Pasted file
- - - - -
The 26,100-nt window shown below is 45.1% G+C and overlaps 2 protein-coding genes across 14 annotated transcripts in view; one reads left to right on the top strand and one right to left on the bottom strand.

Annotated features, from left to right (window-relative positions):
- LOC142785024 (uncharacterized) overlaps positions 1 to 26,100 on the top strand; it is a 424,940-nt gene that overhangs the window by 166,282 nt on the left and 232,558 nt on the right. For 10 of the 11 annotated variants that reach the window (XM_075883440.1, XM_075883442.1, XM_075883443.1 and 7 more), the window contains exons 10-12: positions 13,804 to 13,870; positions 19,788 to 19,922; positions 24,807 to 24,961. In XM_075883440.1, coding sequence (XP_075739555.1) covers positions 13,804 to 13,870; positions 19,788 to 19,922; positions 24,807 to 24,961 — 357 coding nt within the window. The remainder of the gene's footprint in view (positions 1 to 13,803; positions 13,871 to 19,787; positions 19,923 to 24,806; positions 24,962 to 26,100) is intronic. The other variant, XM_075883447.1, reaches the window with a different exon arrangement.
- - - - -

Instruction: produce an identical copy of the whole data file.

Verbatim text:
The 26,100-nt window shown below is 45.1% G+C and overlaps 2 protein-coding genes across 14 annotated transcripts in view; one reads left to right on the top strand and one right to left on the bottom strand.

Annotated features, from left to right (window-relative positions):
- LOC142785024 (uncharacterized) overlaps positions 1 to 26,100 on the top strand; it is a 424,940-nt gene that overhangs the window by 166,282 nt on the left and 232,558 nt on the right. For 10 of the 11 annotated variants that reach the window (XM_075883440.1, XM_075883442.1, XM_075883443.1 and 7 more), the window contains exons 10-12: positions 13,804 to 13,870; positions 19,788 to 19,922; positions 24,807 to 24,961. In XM_075883440.1, coding sequence (XP_075739555.1) covers positions 13,804 to 13,870; positions 19,788 to 19,922; positions 24,807 to 24,961 — 357 coding nt within the window. The remainder of the gene's footprint in view (positions 1 to 13,803; positions 13,871 to 19,787; positions 19,923 to 24,806; positions 24,962 to 26,100) is intronic. The other variant, XM_075883447.1, reaches the window with a different exon arrangement.